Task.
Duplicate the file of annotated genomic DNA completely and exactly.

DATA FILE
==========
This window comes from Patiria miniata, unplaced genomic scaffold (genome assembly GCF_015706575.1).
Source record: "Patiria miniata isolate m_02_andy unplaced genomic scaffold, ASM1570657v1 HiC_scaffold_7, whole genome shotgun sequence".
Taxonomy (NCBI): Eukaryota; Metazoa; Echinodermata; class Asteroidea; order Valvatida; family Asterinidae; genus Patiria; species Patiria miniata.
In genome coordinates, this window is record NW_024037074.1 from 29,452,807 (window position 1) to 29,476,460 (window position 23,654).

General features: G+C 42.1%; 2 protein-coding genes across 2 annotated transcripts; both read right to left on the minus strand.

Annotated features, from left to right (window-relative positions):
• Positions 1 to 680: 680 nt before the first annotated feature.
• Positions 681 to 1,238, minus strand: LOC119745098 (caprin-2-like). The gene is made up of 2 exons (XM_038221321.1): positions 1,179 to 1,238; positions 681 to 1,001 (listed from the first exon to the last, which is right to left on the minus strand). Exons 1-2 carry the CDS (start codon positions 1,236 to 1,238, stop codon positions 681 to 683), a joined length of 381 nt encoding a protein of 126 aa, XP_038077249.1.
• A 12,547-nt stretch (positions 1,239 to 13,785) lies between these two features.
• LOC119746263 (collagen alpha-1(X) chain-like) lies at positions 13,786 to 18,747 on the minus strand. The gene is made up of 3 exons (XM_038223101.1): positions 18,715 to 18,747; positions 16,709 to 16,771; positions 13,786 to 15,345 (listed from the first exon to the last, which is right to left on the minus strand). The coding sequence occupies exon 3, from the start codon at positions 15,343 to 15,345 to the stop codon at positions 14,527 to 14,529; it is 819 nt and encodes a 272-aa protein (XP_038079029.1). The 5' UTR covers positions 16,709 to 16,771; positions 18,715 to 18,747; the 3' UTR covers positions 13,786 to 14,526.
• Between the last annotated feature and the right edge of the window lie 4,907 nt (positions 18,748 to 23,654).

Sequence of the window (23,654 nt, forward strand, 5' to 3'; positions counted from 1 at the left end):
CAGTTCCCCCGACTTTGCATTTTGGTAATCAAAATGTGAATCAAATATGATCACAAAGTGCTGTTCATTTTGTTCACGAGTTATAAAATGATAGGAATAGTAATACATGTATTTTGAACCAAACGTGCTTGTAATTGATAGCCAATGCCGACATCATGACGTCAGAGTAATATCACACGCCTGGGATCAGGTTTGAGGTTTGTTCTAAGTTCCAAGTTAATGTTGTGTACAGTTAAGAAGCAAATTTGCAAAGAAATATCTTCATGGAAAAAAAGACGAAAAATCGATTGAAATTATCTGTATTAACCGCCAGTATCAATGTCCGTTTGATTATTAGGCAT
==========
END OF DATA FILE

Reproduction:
This window comes from Patiria miniata, unplaced genomic scaffold (genome assembly GCF_015706575.1).
Source record: "Patiria miniata isolate m_02_andy unplaced genomic scaffold, ASM1570657v1 HiC_scaffold_7, whole genome shotgun sequence".
Taxonomy (NCBI): Eukaryota; Metazoa; Echinodermata; class Asteroidea; order Valvatida; family Asterinidae; genus Patiria; species Patiria miniata.
In genome coordinates, this window is record NW_024037074.1 from 29,452,807 (window position 1) to 29,476,460 (window position 23,654).

General features: G+C 42.1%; 2 protein-coding genes across 2 annotated transcripts; both read right to left on the minus strand.

Annotated features, from left to right (window-relative positions):
• Positions 1 to 680: 680 nt before the first annotated feature.
• Positions 681 to 1,238, minus strand: LOC119745098 (caprin-2-like). The gene is made up of 2 exons (XM_038221321.1): positions 1,179 to 1,238; positions 681 to 1,001 (listed from the first exon to the last, which is right to left on the minus strand). Exons 1-2 carry the CDS (start codon positions 1,236 to 1,238, stop codon positions 681 to 683), a joined length of 381 nt encoding a protein of 126 aa, XP_038077249.1.
• A 12,547-nt stretch (positions 1,239 to 13,785) lies between these two features.
• LOC119746263 (collagen alpha-1(X) chain-like) lies at positions 13,786 to 18,747 on the minus strand. The gene is made up of 3 exons (XM_038223101.1): positions 18,715 to 18,747; positions 16,709 to 16,771; positions 13,786 to 15,345 (listed from the first exon to the last, which is right to left on the minus strand). The coding sequence occupies exon 3, from the start codon at positions 15,343 to 15,345 to the stop codon at positions 14,527 to 14,529; it is 819 nt and encodes a 272-aa protein (XP_038079029.1). The 5' UTR covers positions 16,709 to 16,771; positions 18,715 to 18,747; the 3' UTR covers positions 13,786 to 14,526.
• Between the last annotated feature and the right edge of the window lie 4,907 nt (positions 18,748 to 23,654).

Sequence of the window (23,654 nt, forward strand, 5' to 3'; positions counted from 1 at the left end):
CAGTTCCCCCGACTTTGCATTTTGGTAATCAAAATGTGAATCAAATATGATCACAAAGTGCTGTTCATTTTGTTCACGAGTTATAAAATGATAGGAATAGTAATACATGTATTTTGAACCAAACGTGCTTGTAATTGATAGCCAATGCCGACATCATGACGTCAGAGTAATATCACACGCCTGGGATCAGGTTTGAGGTTTGTTCTAAGTTCCAAGTTAATGTTGTGTACAGTTAAGAAGCAAATTTGCAAAGAAATATCTTCATGGAAAAAAAGACGAAAAATCGATTGAAATTATCTGTATTAACCGCCAGTATCAATGTCCGTTTGATTATTAGGCAT